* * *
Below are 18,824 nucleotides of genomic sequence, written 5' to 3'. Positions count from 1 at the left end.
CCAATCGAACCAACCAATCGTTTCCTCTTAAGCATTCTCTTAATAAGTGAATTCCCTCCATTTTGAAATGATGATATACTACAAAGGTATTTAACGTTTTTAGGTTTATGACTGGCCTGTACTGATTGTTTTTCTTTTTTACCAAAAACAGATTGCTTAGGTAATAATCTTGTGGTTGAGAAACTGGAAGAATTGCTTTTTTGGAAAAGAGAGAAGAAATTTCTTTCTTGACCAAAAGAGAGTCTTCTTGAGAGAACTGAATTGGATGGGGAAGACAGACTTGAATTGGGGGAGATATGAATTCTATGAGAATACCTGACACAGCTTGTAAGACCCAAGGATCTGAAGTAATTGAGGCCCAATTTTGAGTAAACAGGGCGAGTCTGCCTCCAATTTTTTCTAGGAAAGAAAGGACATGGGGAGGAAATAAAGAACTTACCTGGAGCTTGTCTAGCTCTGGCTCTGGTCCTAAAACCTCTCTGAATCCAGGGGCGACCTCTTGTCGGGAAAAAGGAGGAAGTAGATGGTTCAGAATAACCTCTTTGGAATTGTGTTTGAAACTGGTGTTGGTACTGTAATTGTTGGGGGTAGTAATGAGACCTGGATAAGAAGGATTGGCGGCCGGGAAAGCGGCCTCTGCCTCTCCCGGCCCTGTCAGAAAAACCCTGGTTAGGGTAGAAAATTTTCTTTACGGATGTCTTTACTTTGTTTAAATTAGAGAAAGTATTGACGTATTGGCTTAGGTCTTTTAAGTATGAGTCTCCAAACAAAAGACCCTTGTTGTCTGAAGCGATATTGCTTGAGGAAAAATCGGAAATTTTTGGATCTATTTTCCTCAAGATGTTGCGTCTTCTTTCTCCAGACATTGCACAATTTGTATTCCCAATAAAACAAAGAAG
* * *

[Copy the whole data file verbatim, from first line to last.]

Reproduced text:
Below are 18,824 nucleotides of genomic sequence, written 5' to 3'. Positions count from 1 at the left end.
CCAATCGAACCAACCAATCGTTTCCTCTTAAGCATTCTCTTAATAAGTGAATTCCCTCCATTTTGAAATGATGATATACTACAAAGGTATTTAACGTTTTTAGGTTTATGACTGGCCTGTACTGATTGTTTTTCTTTTTTACCAAAAACAGATTGCTTAGGTAATAATCTTGTGGTTGAGAAACTGGAAGAATTGCTTTTTTGGAAAAGAGAGAAGAAATTTCTTTCTTGACCAAAAGAGAGTCTTCTTGAGAGAACTGAATTGGATGGGGAAGACAGACTTGAATTGGGGGAGATATGAATTCTATGAGAATACCTGACACAGCTTGTAAGACCCAAGGATCTGAAGTAATTGAGGCCCAATTTTGAGTAAACAGGGCGAGTCTGCCTCCAATTTTTTCTAGGAAAGAAAGGACATGGGGAGGAAATAAAGAACTTACCTGGAGCTTGTCTAGCTCTGGCTCTGGTCCTAAAACCTCTCTGAATCCAGGGGCGACCTCTTGTCGGGAAAAAGGAGGAAGTAGATGGTTCAGAATAACCTCTTTGGAATTGTGTTTGAAACTGGTGTTGGTACTGTAATTGTTGGGGGTAGTAATGAGACCTGGATAAGAAGGATTGGCGGCCGGGAAAGCGGCCTCTGCCTCTCCCGGCCCTGTCAGAAAAACCCTGGTTAGGGTAGAAAATTTTCTTTACGGATGTCTTTACTTTGTTTAAATTAGAGAAAGTATTGACGTATTGGCTTAGGTCTTTTAAGTATGAGTCTCCAAACAAAAGACCCTTGTTGTCTGAAGCGATATTGCTTGAGGAAAAATCGGAAATTTTTGGATCTATTTTCCTCAAGATGTTGCGTCTTCTTTCTCCAGACATTGCACAATTTGTATTCCCAATAAAACAAAGAAG